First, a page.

This village may only have 265 inhabitants, but it is proud to call itself the 'Capital of Sfakia', a region which is considered one of the wildest and most remote on the whole island. Its inhabitants were involved in practically every rebellion against the Turks, and have held their own personal vendetta right into the post-war period.
The most famous Sfakiot is the partisan Daskalogiannis (meaning Ioannis the Teacher), who was captured by the Ottomans in 1771 and skinned alive in Heraklion. Today, many streets and squares throughout Crete are named after him. During the Second World War, the Sfakiots took to the hills to fight the German occupying forces. They fought to help protect the retreating Commonwealth troops, who were evacuated from Chora Sfakion in the night from the 31st May to the 1st June 1941. Standing at the port of Chora Sfakion, gazing out across the Libyan Sea, you can picture the boats that carried the last of the Allied troops to North Africa.
Chora Sfakion, Crete
These days, Chora Sfakion is a peaceful place. The only signs of violence are the bullet holes piercing the road signs on the rapidly twisting route down the mountains. They serve as target practice for the locals, who often still keep a gun – mostly only to fire in the air at weddings, christenings and other celebrations. Nevertheless, visitors who make it this far south will be greeted with the same warm hospitality as in the rest of the island. Most are hikers, coming from the E4 European Long Distance Path, or returning from the Samaria Gorge. The ferry to and from Agia Roumeli, the exit of the Samaria Gorge, departs from Chora Sfakion.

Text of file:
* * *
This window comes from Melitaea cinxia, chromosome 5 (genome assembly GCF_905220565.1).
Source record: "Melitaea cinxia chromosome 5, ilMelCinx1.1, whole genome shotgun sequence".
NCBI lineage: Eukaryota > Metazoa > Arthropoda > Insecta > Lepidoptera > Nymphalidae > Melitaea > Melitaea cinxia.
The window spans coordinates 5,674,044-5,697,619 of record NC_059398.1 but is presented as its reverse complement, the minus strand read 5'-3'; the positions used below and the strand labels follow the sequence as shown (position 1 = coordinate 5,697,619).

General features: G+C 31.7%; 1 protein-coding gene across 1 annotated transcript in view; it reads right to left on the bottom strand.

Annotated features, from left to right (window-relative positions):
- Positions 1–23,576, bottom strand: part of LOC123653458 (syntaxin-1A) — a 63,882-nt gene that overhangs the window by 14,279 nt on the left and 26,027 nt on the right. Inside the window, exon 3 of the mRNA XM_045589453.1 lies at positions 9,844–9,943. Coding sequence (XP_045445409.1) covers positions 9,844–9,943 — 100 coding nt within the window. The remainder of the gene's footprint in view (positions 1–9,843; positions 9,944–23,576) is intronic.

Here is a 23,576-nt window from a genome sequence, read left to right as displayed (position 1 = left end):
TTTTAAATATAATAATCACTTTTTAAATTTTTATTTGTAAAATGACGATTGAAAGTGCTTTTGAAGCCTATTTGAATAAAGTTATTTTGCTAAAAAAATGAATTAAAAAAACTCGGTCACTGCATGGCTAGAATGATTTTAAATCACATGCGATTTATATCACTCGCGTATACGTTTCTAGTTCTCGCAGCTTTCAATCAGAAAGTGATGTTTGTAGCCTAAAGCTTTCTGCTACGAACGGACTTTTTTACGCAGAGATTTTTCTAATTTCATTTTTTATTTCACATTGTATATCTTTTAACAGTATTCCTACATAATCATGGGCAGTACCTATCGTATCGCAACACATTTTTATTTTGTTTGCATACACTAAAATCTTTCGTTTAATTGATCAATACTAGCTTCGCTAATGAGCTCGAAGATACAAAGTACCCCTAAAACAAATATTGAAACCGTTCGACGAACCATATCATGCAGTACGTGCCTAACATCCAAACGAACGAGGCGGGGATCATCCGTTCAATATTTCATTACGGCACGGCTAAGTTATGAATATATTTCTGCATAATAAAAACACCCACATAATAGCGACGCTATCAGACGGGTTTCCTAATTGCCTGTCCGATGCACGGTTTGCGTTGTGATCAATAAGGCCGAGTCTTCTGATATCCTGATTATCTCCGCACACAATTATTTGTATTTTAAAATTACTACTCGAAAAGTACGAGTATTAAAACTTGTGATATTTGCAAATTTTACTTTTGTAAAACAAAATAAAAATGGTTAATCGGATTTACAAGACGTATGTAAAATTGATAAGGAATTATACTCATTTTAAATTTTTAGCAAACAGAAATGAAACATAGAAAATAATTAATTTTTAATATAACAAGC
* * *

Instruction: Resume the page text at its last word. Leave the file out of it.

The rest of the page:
Driving the road down to Chora Sfakion is an adventure in its own right. From the Askifou Plateau and the entrance to the Imbros Gorge, 20 narrow, tight switchbacks lead down to the shore. On a map, the road looks rather like a coiled spring. The historic village centre is clustered around the small harbour with a shoreline promenade extending for about 100 m. Tiny tavernas jostle for space along waterfront.
A second street runs behind the promenade with a few shops – and that’s it. There’s not much more to see of Chora Sfakion. However, there’s no lack of parking spaces, as most visitors are here to take the ferry from the new harbour, which links the village with the Samaria Gorge, Paleochora and the island of Gavdos.
In between the commotion of passengers boarding and disembarking the ferries, Chora Sfakion is a tranquil retreat, and also a suitable bathing spot. The only beach in town is Vrisi Beach, with fine gravel and about 70 m in length. Approximately 1.5 km out of town, the road takes you to Illingas Beach, with a section for naturists.